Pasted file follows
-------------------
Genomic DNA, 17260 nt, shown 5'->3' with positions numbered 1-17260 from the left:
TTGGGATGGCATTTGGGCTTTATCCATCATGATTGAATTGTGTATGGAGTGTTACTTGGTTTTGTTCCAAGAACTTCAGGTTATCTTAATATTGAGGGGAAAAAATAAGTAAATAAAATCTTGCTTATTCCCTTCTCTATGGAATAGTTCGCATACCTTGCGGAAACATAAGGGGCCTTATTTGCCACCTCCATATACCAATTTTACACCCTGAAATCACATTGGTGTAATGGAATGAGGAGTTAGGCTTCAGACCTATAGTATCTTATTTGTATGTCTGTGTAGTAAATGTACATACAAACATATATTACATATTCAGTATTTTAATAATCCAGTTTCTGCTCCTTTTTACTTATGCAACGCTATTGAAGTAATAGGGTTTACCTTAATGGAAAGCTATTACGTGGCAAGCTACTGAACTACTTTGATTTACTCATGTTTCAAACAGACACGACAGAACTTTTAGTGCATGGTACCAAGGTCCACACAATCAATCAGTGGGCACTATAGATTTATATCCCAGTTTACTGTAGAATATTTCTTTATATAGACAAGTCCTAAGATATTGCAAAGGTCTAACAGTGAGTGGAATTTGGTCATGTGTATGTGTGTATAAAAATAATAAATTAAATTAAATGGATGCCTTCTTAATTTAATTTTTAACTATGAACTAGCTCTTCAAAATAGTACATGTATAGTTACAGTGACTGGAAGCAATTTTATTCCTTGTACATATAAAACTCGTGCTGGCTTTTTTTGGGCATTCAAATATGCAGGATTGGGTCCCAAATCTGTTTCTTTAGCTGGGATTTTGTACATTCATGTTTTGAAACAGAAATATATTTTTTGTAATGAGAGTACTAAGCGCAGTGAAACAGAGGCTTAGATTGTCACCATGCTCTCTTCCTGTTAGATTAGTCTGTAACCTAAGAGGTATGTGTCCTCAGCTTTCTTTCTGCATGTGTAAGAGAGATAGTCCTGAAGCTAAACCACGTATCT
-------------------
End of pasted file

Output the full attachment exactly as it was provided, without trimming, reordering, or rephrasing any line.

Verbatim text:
Genomic DNA, 17260 nt, shown 5'->3' with positions numbered 1-17260 from the left:
TTGGGATGGCATTTGGGCTTTATCCATCATGATTGAATTGTGTATGGAGTGTTACTTGGTTTTGTTCCAAGAACTTCAGGTTATCTTAATATTGAGGGGAAAAAATAAGTAAATAAAATCTTGCTTATTCCCTTCTCTATGGAATAGTTCGCATACCTTGCGGAAACATAAGGGGCCTTATTTGCCACCTCCATATACCAATTTTACACCCTGAAATCACATTGGTGTAATGGAATGAGGAGTTAGGCTTCAGACCTATAGTATCTTATTTGTATGTCTGTGTAGTAAATGTACATACAAACATATATTACATATTCAGTATTTTAATAATCCAGTTTCTGCTCCTTTTTACTTATGCAACGCTATTGAAGTAATAGGGTTTACCTTAATGGAAAGCTATTACGTGGCAAGCTACTGAACTACTTTGATTTACTCATGTTTCAAACAGACACGACAGAACTTTTAGTGCATGGTACCAAGGTCCACACAATCAATCAGTGGGCACTATAGATTTATATCCCAGTTTACTGTAGAATATTTCTTTATATAGACAAGTCCTAAGATATTGCAAAGGTCTAACAGTGAGTGGAATTTGGTCATGTGTATGTGTGTATAAAAATAATAAATTAAATTAAATGGATGCCTTCTTAATTTAATTTTTAACTATGAACTAGCTCTTCAAAATAGTACATGTATAGTTACAGTGACTGGAAGCAATTTTATTCCTTGTACATATAAAACTCGTGCTGGCTTTTTTTGGGCATTCAAATATGCAGGATTGGGTCCCAAATCTGTTTCTTTAGCTGGGATTTTGTACATTCATGTTTTGAAACAGAAATATATTTTTTGTAATGAGAGTACTAAGCGCAGTGAAACAGAGGCTTAGATTGTCACCATGCTCTCTTCCTGTTAGATTAGTCTGTAACCTAAGAGGTATGTGTCCTCAGCTTTCTTTCTGCATGTGTAAGAGAGATAGTCCTGAAGCTAAACCACGTATCT